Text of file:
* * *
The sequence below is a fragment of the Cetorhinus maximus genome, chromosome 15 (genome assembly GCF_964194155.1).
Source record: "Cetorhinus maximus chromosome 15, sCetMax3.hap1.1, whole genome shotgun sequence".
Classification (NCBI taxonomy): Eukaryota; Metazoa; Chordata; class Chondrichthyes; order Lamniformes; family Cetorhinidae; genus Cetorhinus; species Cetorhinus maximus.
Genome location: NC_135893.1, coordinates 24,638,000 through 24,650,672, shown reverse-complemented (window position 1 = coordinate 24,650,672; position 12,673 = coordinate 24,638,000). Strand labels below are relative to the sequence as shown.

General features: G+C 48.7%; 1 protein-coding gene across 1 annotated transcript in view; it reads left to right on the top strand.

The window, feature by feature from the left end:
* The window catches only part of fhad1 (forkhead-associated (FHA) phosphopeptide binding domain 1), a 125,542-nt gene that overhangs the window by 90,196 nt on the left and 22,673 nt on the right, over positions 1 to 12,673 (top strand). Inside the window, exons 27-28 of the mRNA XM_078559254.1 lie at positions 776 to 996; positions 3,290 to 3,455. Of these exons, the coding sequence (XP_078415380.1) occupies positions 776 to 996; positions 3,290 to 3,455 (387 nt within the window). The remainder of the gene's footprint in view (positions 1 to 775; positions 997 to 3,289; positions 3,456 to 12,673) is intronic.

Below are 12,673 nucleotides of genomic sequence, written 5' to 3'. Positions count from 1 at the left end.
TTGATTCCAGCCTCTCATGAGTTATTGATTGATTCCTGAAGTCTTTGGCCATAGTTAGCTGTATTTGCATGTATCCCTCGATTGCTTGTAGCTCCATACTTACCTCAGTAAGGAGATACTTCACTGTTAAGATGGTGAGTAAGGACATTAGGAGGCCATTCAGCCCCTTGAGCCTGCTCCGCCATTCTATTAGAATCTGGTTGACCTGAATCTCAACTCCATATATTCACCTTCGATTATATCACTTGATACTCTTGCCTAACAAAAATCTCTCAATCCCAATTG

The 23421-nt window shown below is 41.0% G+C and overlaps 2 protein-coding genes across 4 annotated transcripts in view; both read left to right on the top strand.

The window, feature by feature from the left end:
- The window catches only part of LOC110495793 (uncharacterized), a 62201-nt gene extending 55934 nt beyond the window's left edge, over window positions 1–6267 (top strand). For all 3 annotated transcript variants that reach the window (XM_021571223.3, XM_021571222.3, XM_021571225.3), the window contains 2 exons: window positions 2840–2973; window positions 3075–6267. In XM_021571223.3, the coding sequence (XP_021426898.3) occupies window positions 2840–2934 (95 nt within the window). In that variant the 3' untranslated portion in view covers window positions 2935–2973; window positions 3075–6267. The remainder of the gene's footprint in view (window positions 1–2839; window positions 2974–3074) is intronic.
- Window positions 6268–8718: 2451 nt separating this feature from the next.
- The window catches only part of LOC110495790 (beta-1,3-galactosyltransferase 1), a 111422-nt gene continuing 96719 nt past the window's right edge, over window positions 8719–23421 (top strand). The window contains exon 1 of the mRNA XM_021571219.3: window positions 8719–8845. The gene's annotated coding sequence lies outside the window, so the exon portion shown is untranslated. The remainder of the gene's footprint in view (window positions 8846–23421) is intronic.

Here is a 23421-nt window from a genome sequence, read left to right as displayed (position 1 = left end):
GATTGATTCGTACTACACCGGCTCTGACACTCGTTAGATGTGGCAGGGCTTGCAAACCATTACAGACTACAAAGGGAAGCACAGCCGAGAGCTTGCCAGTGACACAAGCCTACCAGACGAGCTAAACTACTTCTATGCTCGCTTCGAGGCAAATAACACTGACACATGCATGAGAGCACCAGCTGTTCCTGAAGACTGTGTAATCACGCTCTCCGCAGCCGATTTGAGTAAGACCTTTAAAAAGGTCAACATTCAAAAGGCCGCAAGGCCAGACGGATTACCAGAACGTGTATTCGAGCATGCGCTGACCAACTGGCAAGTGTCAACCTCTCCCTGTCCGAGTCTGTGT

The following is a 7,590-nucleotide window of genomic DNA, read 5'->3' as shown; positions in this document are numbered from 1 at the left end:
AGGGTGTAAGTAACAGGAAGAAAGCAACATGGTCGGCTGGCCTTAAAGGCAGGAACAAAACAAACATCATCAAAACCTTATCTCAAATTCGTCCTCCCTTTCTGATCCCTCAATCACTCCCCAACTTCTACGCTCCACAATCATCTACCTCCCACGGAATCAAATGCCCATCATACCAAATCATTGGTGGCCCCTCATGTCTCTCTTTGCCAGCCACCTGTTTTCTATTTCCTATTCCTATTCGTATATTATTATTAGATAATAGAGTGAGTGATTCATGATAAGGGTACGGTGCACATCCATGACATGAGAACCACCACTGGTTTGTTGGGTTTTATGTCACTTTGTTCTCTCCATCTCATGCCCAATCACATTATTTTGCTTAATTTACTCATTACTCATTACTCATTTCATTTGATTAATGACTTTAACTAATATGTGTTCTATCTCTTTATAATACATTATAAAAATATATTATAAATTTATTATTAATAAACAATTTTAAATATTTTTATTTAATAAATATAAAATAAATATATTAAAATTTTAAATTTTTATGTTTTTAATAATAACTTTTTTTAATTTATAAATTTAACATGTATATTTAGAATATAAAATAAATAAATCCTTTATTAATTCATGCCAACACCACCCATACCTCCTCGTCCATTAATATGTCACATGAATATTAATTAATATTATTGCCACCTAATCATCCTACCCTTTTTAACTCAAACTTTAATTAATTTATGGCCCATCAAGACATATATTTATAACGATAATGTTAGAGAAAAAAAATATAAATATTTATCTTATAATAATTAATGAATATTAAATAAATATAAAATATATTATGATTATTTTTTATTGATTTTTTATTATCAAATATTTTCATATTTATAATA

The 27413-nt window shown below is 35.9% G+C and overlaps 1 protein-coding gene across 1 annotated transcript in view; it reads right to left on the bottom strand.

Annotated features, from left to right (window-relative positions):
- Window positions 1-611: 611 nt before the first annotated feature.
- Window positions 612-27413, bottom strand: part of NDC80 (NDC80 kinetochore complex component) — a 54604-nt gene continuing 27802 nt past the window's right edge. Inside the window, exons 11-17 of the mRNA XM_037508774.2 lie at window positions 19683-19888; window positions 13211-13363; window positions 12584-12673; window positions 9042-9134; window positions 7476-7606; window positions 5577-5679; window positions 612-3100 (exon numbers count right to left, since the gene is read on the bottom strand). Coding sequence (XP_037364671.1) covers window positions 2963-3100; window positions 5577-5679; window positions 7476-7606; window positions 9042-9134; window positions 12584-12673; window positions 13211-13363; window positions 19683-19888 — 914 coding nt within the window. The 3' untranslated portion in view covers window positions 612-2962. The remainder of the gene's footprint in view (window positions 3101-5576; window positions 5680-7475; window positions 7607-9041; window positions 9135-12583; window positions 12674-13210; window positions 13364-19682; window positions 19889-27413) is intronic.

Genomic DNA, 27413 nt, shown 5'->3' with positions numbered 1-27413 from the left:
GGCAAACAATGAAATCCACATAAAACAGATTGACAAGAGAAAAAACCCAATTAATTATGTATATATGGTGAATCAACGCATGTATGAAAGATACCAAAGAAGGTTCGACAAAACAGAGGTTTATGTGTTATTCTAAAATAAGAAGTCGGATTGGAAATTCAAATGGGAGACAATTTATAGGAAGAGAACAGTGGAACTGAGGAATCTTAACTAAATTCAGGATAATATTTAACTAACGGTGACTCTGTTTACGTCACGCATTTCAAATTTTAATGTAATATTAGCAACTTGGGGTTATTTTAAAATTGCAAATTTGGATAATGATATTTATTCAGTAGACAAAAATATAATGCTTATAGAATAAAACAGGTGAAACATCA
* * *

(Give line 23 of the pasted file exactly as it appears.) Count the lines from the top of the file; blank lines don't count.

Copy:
Genomic DNA, 27413 nt, shown 5'->3' with positions numbered 1-27413 from the left: